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Wednesday, 27 March 1968

Mr PETERS (Scullin) - When the Petroleum (Submerged Lands) Bill was before this House last year, I remember, the Minister for National Development (Mr Fairbairn) said that the fixation of royalties took into consideration all the operating charges and taxation payable by the companies. He said that in those circumstances the royalties charged were justified. I have risen today in order to secure some information. I ask: If the Esso-BHP company that operates this particular concern in Bass Strait were a company that was owned by shareholders in West Germany or Japan and not the United States of America would the conditions be similar to the conditions that operate at present? This company is required to pay company taxation and it is also required to pay royalties, but considerable expenditure has been entered into by the Australian Government through the Bureau of Mineral Resources and through the provision of assistance to oil companies for exploration and other activities. Therefore the Australian Government has been of assistance to the Esso-BHP group. The Government would have been of assistance to a Japanese or West German company if it were operating in the same way as this company is operating in Bass Strait; but would the circumstances and the financial operation have been exactly the same?

A double taxation agreement operates with the USA but not with West Germany or Japan. The result of this double taxation agreement is that taxation upon dividends payable by shareholders in the United States is exactly half the rate of taxation upon dividends that would be payable by shareholders in West Germany or Japan to Australia. The flat rate of taxation upon dividends that are paid in New York is 15%, but it is 30% upon dividends paid in Berlin or Tokyo. Honourable members may point out that the United States Government has done nothing to improve the circumstances of Esso-BHP or the American shareholders in that company. That is perhaps correct, because presumably the American shareholders in EssoBHP would pay the full tax as citizens of the United States and that tax may be equivalent to the Australian rate of taxation. All that it would be doing would be to give a dividend to the United States Government. But these shareholders would have a remission of the amount that they had paid in taxation to the Australian Government. For example, if Sim profit is to be paid to shareholders in America then, say, $150,000 would be payable to the Australian Government and the difference between $150,000 and what under Ordinary circumstances would be paid to the United States Government by an American citizen would be payable in America. That may amount to $150,000 or it might amount to $400,000 or $500,000. I do not know what it would amount to.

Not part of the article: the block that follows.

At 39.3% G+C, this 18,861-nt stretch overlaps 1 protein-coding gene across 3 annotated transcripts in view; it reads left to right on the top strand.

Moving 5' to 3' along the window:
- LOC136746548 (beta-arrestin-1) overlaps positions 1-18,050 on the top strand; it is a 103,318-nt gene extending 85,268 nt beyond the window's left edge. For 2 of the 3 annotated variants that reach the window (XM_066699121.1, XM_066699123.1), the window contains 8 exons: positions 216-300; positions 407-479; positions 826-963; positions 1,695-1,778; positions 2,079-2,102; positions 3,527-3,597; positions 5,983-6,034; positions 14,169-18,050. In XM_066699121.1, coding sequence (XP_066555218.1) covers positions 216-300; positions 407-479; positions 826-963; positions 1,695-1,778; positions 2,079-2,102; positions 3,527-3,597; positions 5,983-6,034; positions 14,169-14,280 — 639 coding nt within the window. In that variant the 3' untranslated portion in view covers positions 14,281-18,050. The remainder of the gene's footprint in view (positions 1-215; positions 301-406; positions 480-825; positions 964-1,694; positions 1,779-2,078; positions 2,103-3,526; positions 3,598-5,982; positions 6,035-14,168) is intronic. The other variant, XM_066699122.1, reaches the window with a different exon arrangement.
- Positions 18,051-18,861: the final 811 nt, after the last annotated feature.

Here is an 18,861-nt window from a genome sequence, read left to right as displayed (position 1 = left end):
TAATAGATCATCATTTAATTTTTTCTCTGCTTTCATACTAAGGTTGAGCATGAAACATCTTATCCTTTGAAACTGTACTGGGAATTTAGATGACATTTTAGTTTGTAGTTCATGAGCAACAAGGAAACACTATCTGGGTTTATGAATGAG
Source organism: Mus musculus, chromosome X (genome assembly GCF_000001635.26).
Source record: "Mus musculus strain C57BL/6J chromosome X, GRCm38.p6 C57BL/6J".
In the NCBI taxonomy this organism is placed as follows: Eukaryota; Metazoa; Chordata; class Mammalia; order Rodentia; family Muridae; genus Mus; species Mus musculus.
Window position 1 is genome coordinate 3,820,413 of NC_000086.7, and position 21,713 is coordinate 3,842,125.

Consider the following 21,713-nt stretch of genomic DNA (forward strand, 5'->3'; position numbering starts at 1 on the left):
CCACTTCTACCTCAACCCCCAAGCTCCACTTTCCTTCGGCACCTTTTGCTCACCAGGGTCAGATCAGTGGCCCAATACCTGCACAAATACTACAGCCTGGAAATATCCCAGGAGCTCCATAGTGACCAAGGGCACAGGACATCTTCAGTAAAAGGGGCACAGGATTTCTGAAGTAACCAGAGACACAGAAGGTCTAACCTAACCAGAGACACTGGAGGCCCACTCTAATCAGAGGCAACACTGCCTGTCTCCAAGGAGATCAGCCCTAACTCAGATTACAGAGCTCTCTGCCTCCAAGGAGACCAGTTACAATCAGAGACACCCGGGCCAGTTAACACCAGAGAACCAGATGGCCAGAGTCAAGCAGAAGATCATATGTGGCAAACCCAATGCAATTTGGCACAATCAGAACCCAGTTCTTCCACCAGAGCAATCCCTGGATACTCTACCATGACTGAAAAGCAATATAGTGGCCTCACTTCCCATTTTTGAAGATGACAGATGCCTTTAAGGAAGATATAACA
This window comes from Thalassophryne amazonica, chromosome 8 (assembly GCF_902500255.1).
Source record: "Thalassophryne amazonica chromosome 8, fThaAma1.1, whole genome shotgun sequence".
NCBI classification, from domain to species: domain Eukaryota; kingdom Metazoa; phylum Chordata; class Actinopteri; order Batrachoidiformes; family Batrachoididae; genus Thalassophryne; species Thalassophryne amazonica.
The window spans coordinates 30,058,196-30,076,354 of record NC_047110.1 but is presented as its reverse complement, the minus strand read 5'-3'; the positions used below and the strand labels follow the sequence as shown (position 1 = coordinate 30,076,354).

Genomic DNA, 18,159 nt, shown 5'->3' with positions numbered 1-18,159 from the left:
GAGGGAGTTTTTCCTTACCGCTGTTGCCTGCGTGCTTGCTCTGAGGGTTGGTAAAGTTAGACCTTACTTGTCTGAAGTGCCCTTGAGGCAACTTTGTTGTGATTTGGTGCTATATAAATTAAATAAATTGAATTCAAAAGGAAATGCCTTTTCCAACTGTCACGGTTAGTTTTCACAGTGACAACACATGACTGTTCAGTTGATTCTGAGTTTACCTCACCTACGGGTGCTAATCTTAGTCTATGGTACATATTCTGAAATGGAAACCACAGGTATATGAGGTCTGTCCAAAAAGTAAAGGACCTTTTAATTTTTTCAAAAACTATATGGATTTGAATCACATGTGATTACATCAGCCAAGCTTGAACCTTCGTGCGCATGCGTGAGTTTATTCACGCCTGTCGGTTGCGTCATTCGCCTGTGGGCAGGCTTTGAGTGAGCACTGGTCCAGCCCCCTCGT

The relevance to the legislation of what I have been saying is that determination of all conditions in regard to the operations of overseas companies should take into consideration the taxation that is payable to the Australian Government. If a company from West Germany, Japan or any other country comes to Australia and operates on our continental shelf, I see no reason why the shareholders of that company, if they live in countries other than those with which we have a double taxation agreement, should not pay twice the amount in taxation to the Australian Government that is paid by the Esso company. Because of that I say--

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